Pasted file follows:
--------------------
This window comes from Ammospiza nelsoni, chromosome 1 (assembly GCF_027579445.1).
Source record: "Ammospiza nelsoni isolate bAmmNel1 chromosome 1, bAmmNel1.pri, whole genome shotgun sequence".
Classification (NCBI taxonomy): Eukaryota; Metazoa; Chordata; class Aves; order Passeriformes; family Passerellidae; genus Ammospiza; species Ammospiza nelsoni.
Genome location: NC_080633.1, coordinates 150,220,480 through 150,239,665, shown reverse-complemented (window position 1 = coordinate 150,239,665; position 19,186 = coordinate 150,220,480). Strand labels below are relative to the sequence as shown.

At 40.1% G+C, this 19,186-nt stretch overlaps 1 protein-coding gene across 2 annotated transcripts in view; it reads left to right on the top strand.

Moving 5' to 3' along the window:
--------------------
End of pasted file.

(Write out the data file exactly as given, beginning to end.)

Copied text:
This window comes from Ammospiza nelsoni, chromosome 1 (assembly GCF_027579445.1).
Source record: "Ammospiza nelsoni isolate bAmmNel1 chromosome 1, bAmmNel1.pri, whole genome shotgun sequence".
Classification (NCBI taxonomy): Eukaryota; Metazoa; Chordata; class Aves; order Passeriformes; family Passerellidae; genus Ammospiza; species Ammospiza nelsoni.
Genome location: NC_080633.1, coordinates 150,220,480 through 150,239,665, shown reverse-complemented (window position 1 = coordinate 150,239,665; position 19,186 = coordinate 150,220,480). Strand labels below are relative to the sequence as shown.

At 40.1% G+C, this 19,186-nt stretch overlaps 1 protein-coding gene across 2 annotated transcripts in view; it reads left to right on the top strand.

Moving 5' to 3' along the window: